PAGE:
I’ve just opened a new file in Google docs. A blank page confronts me. I’m stare at the screen. The cursor, a simple vertical black line, blinks at me, signaling a readiness, a willingness to begin. I stare at the screen. I’m thinking. It’s not that I don’t have ideas, I’ve got ideas up the wazoo, as my high-school classmates used to say, back in the day. The question is, which one? And why that one, and not one of the others?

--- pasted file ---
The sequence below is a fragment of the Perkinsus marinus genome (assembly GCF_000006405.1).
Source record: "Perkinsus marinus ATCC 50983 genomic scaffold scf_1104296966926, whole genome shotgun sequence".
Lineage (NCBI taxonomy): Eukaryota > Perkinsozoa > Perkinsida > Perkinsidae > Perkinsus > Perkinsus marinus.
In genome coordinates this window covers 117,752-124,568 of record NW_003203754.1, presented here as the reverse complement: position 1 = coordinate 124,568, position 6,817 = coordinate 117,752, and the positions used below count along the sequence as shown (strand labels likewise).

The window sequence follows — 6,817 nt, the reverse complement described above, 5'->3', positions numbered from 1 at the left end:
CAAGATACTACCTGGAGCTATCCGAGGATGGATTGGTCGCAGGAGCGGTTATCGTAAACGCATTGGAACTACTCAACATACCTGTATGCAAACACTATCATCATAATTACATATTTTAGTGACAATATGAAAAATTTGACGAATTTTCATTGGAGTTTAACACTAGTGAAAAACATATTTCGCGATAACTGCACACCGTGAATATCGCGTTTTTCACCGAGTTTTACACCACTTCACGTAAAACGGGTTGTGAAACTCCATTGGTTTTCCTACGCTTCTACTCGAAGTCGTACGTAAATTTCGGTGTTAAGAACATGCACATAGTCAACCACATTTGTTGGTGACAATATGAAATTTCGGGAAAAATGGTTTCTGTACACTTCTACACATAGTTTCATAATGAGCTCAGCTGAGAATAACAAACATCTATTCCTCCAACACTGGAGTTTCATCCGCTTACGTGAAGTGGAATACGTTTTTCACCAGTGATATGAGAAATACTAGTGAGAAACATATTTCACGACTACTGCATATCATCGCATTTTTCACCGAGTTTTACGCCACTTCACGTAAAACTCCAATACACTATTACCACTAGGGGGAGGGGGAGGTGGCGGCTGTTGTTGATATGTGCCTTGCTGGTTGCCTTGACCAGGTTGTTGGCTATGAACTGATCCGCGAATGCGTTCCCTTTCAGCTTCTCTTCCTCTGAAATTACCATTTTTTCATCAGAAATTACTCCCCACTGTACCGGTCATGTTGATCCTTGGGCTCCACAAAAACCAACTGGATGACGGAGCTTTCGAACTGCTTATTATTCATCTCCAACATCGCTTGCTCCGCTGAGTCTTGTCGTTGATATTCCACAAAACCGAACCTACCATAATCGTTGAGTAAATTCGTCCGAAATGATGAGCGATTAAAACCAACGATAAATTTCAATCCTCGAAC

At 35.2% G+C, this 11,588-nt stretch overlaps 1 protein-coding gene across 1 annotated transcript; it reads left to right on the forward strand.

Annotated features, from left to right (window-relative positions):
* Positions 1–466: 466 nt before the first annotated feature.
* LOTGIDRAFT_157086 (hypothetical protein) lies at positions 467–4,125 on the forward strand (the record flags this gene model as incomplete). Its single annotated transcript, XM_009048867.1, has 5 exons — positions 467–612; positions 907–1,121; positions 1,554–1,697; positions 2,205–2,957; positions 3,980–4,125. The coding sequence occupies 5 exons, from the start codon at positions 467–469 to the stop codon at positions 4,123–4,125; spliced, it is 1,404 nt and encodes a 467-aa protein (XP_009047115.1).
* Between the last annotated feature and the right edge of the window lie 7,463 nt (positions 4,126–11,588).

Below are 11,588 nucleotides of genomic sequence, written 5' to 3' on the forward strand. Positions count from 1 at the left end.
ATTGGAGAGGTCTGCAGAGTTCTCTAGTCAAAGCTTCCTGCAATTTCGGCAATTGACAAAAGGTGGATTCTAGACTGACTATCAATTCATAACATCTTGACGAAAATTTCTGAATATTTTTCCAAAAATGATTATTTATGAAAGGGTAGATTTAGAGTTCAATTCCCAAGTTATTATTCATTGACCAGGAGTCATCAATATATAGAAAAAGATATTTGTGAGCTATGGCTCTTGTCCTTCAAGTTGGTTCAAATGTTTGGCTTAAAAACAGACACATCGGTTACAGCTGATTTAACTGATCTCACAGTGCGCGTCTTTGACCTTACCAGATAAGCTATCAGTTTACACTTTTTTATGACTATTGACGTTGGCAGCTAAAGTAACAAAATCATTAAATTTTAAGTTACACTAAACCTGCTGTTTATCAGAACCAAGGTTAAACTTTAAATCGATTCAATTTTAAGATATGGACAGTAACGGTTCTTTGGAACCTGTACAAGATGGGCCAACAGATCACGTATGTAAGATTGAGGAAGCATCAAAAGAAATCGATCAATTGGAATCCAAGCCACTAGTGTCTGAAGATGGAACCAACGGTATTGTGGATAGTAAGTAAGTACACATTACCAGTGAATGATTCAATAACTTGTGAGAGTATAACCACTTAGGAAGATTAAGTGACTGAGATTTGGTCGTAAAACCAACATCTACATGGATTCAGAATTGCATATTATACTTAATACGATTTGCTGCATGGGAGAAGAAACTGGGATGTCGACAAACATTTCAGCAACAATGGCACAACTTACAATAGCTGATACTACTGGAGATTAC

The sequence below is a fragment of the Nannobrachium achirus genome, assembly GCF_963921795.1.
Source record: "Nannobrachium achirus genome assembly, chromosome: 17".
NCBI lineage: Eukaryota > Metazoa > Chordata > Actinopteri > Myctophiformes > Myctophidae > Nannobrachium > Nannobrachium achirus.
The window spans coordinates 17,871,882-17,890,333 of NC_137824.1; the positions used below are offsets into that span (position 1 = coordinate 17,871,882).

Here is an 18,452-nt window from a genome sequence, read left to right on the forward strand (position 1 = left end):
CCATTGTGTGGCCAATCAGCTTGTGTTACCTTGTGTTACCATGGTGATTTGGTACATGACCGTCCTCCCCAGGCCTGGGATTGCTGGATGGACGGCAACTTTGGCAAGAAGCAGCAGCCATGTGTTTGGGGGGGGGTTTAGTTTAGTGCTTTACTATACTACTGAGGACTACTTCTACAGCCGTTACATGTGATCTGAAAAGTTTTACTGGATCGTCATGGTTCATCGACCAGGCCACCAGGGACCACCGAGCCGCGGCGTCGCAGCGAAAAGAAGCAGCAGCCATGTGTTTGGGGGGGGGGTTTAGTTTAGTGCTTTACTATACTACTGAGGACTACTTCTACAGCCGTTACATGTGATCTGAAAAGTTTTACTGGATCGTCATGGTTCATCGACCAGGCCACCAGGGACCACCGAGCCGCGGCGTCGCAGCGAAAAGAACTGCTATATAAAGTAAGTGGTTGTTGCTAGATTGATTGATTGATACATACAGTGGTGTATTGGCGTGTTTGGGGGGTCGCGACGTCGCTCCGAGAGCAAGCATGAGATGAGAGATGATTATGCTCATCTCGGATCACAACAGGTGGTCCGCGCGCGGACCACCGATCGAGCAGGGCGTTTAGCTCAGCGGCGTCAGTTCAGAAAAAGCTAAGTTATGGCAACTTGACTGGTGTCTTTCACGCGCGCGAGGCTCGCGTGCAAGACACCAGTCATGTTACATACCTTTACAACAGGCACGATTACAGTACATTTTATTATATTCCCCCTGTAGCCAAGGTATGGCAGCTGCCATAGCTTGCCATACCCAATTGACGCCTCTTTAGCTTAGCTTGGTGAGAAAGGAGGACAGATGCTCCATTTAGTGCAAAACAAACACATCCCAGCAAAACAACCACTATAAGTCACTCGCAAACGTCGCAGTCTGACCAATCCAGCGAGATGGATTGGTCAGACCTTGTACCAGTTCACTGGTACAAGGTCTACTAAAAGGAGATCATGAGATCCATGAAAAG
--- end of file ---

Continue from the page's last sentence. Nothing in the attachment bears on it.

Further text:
I get up and go to the kitchen and retrieve my notebooks. (Well, four of them. The analog ones. On my computer there are notes in Word and Googledocs and Evernote and on my iPhone. And there are file cards and Post-its in little piles all over the place.) There are my two little pocket Moleskines, one for notes, one for sketches. There is my work notebook, where I take notes at meetings. And then there’s my personal journal, which I write in mostly on Saturday and Sunday mornings, right after I have done my morning exercises and right before I shower and eat. It’s my Saturday/Sunday journal because those are days when I have can usually count on having time to write that does not impinge upon other scheduled events, like making it to work on time. I do sometimes add stuff to the journal during the week, but usually it’s by pasting in something I’ve read or want to remember. This, for example: